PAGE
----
I love independent horror. I love the resourcefulness of filmmakers who ebb the constraints of budget or talent with well intentioned imagination. Toby Wilkins is not of this ilk. The visual effects specialist turned director is either from a planet without tripods or has a crippling phobia of any structure that can hold a camera in place for more than three blinks of an eye. Things start off well enough, but once the story of a parasite that transforms its host into a heat sinking lump of flesh gains momentum any traditional appreciation for cinematography goes out the window.
SPLINTER devolves into a production that looks like a home brew YouTube film. High fluorescent lighting with steady shots wider than mid level rarer than unobtainium. And that’s just for dialog. When action goes down, of which their is admittedly a satisfactory amount of, SPLINTER devolves in to a 16 year old’s YouTube video on its fourth red bull filmed by an epileptic camera man with Tourette syndrome in the midst of a full on seizure having looked through the eye piece and seen the motion blurs of nonsense intended to cover up the shortcomings of visual effects post and practical. It is mind numbing in the worst way, mind numbing because it doesn’t have to be this way.
SPLINTER wouldn’t be so numbing without the promise hidden in the motion blur. The frustration is induced by an earnest desire to see the script done right. Sure Barry and Shorr’s treatment wears its THE THING wet dream aspirations on its blurry sleeve, but that’s acceptable because pseduo-bipedal amalgamations of once humans are never a bad thing. Well, except when filmed during what looks like an earthquake on the surface of a planet being devoured by a black hole at 9000 frames per second.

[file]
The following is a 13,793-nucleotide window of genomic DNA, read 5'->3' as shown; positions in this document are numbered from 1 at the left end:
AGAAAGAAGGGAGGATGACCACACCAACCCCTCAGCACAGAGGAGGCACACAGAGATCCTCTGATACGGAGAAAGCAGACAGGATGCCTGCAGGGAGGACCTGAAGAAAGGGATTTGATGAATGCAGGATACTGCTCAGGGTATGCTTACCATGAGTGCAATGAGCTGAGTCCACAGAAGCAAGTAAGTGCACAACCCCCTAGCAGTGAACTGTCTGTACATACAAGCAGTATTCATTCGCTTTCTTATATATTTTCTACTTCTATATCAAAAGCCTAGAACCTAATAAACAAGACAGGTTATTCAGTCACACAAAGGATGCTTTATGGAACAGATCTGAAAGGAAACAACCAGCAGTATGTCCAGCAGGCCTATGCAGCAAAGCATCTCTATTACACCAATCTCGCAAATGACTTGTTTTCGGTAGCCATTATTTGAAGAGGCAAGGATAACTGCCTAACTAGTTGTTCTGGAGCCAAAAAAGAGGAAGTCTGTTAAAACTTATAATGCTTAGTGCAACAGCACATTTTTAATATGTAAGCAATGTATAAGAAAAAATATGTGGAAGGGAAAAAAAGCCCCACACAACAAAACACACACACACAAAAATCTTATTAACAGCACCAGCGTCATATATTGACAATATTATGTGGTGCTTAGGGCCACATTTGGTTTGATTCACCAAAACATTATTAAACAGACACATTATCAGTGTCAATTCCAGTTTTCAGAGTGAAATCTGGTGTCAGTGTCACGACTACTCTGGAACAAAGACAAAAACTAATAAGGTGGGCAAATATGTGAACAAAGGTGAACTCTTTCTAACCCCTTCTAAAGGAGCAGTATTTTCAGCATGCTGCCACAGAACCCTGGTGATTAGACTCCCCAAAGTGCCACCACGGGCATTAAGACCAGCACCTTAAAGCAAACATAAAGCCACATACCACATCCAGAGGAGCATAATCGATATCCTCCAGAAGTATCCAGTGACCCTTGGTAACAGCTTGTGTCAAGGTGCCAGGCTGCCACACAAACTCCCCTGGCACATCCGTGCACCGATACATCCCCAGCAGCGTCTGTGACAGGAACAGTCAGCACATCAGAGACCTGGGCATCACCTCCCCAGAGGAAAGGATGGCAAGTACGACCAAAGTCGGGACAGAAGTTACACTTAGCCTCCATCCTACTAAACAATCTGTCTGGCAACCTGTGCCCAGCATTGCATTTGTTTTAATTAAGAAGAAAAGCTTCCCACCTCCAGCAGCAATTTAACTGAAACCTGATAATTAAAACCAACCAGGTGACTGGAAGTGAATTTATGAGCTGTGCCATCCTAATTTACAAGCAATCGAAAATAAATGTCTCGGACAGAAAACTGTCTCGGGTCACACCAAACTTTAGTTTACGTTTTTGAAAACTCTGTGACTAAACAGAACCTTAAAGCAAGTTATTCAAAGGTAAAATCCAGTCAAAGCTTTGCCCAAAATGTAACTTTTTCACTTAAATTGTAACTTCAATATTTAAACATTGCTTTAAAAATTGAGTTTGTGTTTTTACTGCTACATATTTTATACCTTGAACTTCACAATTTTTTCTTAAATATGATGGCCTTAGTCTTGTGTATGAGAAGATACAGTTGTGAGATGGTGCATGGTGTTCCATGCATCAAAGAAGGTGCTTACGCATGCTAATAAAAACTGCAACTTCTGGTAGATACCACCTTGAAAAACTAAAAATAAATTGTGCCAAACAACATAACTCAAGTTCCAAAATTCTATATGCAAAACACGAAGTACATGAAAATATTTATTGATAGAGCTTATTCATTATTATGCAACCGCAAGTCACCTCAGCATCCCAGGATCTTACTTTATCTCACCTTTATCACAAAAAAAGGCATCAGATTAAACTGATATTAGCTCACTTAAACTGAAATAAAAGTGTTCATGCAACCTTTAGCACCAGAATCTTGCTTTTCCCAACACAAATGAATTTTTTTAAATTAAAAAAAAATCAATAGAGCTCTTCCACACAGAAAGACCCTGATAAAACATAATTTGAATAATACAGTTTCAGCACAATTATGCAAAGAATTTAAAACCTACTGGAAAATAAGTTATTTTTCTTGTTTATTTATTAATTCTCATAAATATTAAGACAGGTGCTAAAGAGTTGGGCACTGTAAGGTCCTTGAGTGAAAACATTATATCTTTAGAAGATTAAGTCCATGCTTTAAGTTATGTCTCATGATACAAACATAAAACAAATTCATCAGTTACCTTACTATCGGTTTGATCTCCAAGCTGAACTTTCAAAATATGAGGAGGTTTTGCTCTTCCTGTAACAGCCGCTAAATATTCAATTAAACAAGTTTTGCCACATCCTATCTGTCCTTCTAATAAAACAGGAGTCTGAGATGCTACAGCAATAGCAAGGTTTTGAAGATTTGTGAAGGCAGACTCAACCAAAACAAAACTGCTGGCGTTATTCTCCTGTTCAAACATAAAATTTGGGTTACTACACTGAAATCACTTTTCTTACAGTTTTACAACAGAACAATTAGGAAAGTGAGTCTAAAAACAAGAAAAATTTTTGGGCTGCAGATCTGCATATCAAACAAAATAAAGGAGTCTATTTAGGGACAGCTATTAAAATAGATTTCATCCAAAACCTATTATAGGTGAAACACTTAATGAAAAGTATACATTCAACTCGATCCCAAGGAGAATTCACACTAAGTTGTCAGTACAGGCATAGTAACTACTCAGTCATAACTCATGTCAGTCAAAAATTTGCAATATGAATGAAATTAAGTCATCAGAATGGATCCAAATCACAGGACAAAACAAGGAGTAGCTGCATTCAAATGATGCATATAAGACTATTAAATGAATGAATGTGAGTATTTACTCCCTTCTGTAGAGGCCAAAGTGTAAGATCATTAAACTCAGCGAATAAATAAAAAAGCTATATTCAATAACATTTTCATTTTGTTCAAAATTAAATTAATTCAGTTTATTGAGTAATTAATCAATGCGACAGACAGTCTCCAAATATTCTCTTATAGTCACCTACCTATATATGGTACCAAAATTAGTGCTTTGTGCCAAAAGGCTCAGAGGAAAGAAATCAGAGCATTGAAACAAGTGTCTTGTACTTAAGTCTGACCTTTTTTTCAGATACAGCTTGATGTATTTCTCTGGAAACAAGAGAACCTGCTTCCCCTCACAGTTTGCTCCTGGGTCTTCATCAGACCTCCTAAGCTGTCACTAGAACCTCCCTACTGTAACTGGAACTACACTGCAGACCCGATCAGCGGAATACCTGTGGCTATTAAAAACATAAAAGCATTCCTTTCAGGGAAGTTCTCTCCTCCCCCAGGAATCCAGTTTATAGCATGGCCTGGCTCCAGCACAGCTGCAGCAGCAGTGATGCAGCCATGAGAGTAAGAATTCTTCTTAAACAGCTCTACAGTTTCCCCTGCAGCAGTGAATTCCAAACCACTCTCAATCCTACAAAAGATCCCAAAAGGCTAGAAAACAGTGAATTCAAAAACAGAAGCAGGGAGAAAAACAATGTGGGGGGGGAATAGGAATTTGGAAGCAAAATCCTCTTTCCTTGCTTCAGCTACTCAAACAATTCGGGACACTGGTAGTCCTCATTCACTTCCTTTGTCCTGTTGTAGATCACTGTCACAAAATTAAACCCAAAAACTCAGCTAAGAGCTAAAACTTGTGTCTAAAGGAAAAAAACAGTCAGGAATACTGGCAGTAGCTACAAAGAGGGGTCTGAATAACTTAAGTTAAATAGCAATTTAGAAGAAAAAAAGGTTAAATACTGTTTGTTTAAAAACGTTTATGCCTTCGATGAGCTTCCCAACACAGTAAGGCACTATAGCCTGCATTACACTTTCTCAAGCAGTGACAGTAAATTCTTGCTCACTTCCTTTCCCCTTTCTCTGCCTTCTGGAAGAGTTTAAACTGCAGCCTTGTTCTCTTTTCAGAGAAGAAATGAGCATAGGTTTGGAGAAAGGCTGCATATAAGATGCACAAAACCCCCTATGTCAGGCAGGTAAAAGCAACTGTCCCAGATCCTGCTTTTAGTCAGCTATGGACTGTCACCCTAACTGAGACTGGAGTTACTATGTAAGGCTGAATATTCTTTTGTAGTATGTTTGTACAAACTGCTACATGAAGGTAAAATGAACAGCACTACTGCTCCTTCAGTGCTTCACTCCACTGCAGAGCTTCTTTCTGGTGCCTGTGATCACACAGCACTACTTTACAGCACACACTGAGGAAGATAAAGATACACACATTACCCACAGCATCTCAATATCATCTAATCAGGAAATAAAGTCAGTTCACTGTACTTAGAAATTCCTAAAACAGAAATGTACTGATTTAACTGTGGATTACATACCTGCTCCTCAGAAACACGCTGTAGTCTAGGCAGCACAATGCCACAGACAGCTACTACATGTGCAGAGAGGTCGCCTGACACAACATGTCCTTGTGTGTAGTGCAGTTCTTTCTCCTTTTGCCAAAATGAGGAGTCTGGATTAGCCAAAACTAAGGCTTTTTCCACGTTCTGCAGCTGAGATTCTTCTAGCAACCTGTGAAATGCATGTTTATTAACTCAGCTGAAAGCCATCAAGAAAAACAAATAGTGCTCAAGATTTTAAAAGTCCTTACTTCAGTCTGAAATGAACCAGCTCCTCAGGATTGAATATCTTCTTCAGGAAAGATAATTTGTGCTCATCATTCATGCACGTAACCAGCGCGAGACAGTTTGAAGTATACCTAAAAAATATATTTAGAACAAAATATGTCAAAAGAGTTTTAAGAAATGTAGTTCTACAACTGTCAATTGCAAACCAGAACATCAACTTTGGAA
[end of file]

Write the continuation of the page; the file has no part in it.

I’m also confused as to why this war on the senses was necessary at all. In the few hallowed moments in which the creature is kept center frame for more than two consecutive seconds it always looks like solid work. Either those are beautiful freaks of nature or Wilkins was going for a frenetic visual pace intended to mirror the panic of the script. The only problem is that it doesn’t panic the viewer. At all. It annoys the fuck out of them. Leave the shaky cam reserved for the first person.
The horror highs of once alive body parts assaulting those still alive might have been more tolerable were the downtime more involving. There is zero chemistry between the romantic couple at the heart of it, played by Paulo Costanzo and Jill Wagner. Shea Whigham is the only actor of the central trio to rise above the material and he’s not even the one the audience is rooting for. Not until the script pulls a sappy rabbit out of its hat, turning the me-first badass into a lame duck with a twist that should only be called a twist because of how unnecessary a change it is.
Normally I’d not harsh on an indie’s mellow because its ambition was outside of its reach, but SPLINTER’s ambition should have been within reach of any director with a cohesive vision no matter how logistically challenged the production was (note: I have no clue as to the production history here). It certainly should not have been such a challenge to convey an effects heavy number to someone who has built a career on creating visual effects. All things being equal, the remaining logic is that the picture’s unwieldy viscosity was intentional. That being the case, I can’t help but sadden at the lack of substance remaining on screen. It’s not a matter of hiding it from the viewer, manifesting a torturous balance between supply and demand a la CLOVERFIELD. The demand is there. Demand was there at the first glimpse of a man’s bones spontaneously breaking themselves, an effect that was done to wondrous awe in 100 FEET with no seizure cam necessary. It was supply what took a dirt nap.